So now I'm in despair.

Except for one thing.

Didn't someone predict that, any day now, Yellow Stone Park is going to explode in a super volcano and plunge us all into a nuclear winter?

10 Comments:

Blogger Qenny said...

I completely agree that it will be hard to get people to change their lifestyles, and they need to do so. But then, 40 years ago, it would have been hard to imagine that one could be out at work, effectively married to one's same-sex partner, and able to take companies to court if they refused service on the basis of sexuality.

Just because something is hard doesn't mean we shouldn't try.

The whole lifestyle thing is a bit like taking up an exercise regime. most of us accept that we should, really, for the sake of our health if nothing else; but getting started can be really hard. It's worth it, though. I know contemporary mass culture generally encourages myopic short-termism, irresponsible consumerism, and enhanced ignorance, but I'm an optimist. I think we can rise above that.

12:43 PM  
Blogger Qenny said...

Oh, and yay! First!

12:44 PM  
Blogger Qenny said...

I just read this article in Wired. Wonderful. The evils of the Bush Administration are catching up on him again.

By their deeds ye shall know them.

12:54 PM  
Blogger Tickersoid said...

In my experience those massive lifestyle changes only come about by legistation or economic prudence. Countries legislating in isolation only put themselves at a disadvantage economically.

Bush's actions are just so disheartening and undemocratic but even more sadly, unsurprising.

1:25 PM  
Blogger Tickersoid said...

Even if nations do find consensus, it’ll be too little too late, diluted and open to individual interpretation. Further more individual nations will cheat.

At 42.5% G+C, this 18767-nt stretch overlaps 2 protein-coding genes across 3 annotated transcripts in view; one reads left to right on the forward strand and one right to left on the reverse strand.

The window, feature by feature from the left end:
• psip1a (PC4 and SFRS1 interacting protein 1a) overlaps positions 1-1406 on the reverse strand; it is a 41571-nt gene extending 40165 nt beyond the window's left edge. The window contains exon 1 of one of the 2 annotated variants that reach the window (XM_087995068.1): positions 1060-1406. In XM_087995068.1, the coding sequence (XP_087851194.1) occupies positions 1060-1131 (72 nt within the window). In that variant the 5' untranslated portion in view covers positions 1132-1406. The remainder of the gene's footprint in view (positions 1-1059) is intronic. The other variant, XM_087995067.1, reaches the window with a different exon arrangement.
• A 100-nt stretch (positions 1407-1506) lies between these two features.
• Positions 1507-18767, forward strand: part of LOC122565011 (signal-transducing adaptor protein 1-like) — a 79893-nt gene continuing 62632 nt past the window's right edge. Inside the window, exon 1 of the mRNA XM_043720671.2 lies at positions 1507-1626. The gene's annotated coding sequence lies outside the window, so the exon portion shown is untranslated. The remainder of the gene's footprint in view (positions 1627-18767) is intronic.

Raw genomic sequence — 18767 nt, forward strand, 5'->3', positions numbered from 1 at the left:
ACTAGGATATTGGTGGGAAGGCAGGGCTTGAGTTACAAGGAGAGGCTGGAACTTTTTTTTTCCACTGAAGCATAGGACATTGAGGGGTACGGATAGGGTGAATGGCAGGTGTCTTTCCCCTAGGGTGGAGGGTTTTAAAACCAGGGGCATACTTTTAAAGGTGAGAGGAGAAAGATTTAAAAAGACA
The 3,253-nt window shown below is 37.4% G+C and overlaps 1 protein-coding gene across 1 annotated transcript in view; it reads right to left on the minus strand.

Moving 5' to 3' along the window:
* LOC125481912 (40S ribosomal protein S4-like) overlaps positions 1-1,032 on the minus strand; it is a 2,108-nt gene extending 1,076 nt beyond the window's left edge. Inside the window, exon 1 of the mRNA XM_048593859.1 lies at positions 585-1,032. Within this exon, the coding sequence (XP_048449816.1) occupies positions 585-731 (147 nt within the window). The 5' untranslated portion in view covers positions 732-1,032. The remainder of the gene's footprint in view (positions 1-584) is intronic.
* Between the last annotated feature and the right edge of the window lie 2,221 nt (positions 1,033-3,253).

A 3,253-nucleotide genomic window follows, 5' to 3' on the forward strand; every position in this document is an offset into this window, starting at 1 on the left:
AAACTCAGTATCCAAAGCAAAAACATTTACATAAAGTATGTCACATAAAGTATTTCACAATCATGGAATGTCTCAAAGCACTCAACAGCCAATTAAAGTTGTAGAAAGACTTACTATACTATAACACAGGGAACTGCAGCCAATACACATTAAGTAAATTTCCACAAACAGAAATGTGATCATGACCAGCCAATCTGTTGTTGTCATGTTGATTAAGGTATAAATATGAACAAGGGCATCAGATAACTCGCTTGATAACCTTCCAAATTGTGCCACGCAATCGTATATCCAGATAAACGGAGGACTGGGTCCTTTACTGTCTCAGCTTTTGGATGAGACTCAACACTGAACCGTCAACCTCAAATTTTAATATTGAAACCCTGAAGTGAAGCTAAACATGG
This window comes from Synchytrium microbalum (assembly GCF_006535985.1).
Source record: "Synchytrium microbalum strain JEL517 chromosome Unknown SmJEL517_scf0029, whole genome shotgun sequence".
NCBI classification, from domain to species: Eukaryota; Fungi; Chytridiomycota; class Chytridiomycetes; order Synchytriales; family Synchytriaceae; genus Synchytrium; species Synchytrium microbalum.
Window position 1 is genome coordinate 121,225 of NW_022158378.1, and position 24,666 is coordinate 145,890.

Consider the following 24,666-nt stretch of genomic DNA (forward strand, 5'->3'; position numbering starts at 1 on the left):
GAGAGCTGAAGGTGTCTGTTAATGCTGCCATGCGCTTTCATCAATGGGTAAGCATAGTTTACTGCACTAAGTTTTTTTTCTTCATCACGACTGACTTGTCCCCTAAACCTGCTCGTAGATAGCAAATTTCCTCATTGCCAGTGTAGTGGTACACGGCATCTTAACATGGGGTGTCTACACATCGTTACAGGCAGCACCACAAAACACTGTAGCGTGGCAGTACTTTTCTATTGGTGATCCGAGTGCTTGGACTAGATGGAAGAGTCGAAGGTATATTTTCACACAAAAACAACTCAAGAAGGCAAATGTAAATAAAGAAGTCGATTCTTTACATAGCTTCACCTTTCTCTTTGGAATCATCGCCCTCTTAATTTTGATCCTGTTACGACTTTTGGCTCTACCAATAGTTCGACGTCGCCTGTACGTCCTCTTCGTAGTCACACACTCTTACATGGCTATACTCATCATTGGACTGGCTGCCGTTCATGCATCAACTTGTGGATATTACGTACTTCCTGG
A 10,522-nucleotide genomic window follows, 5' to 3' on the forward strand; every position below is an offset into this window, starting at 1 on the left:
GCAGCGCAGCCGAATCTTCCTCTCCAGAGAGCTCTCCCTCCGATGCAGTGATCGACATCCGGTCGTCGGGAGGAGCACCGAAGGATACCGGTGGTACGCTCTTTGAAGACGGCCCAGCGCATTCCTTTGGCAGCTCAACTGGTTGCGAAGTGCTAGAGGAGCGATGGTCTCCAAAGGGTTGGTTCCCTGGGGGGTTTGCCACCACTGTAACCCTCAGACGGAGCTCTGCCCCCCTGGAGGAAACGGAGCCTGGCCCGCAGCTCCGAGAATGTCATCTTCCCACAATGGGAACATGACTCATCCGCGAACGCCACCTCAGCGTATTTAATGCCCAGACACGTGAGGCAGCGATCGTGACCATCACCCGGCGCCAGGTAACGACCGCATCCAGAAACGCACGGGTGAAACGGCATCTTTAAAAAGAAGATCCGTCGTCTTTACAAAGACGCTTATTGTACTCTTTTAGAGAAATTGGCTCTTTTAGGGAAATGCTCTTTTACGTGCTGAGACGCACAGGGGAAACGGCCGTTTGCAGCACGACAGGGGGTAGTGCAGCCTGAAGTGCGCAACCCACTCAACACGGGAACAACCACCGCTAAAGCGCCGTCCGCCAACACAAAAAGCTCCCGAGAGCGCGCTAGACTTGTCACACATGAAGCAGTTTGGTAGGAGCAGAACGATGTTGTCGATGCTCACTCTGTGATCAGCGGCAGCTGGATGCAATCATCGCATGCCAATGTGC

1:28 PM  
Blogger frobisher said...

Agreed Tickers, we only produce 2% of carbon emissions any savings we make will only be token gestures. China and Indian workers all want TV/Cars/fridges and who are we to tell them that they can't? The trouble with the Kyoto agreement was that it left China and India out of any pollution controls because they are "emerging economies" - no wonder the Yanks didn't sign it!

1:32 PM  
Blogger Tickersoid said...

In the words of Frazier from ‘Dads Army’,

“We’re all doomed. Doomed, I tell yea.”

1:37 PM  
Anonymous Anonymous said...

Hey Mr T! Don't be so gloomey - you will be dead from the consequences of your hedonistic lifestyle long before the planet turns into Waterworld. A strange movie that one. Sorry to hear about the chair, was it self-assembly? Try replacing those little screws with bigger ones. That helps sometimes.

3:02 PM  
Blogger Tickersoid said...

Karaoke once a week is hardly hedonistic.
The chair was of the knock up, fall down variety.

Oh and what happened to the cocaine and oral sex you promised over at your place?

3:33 PM  
Anonymous Awaiting said...

Nuclear winter! Yayyyyy!

I mean, uh, booooo!

5:49 PM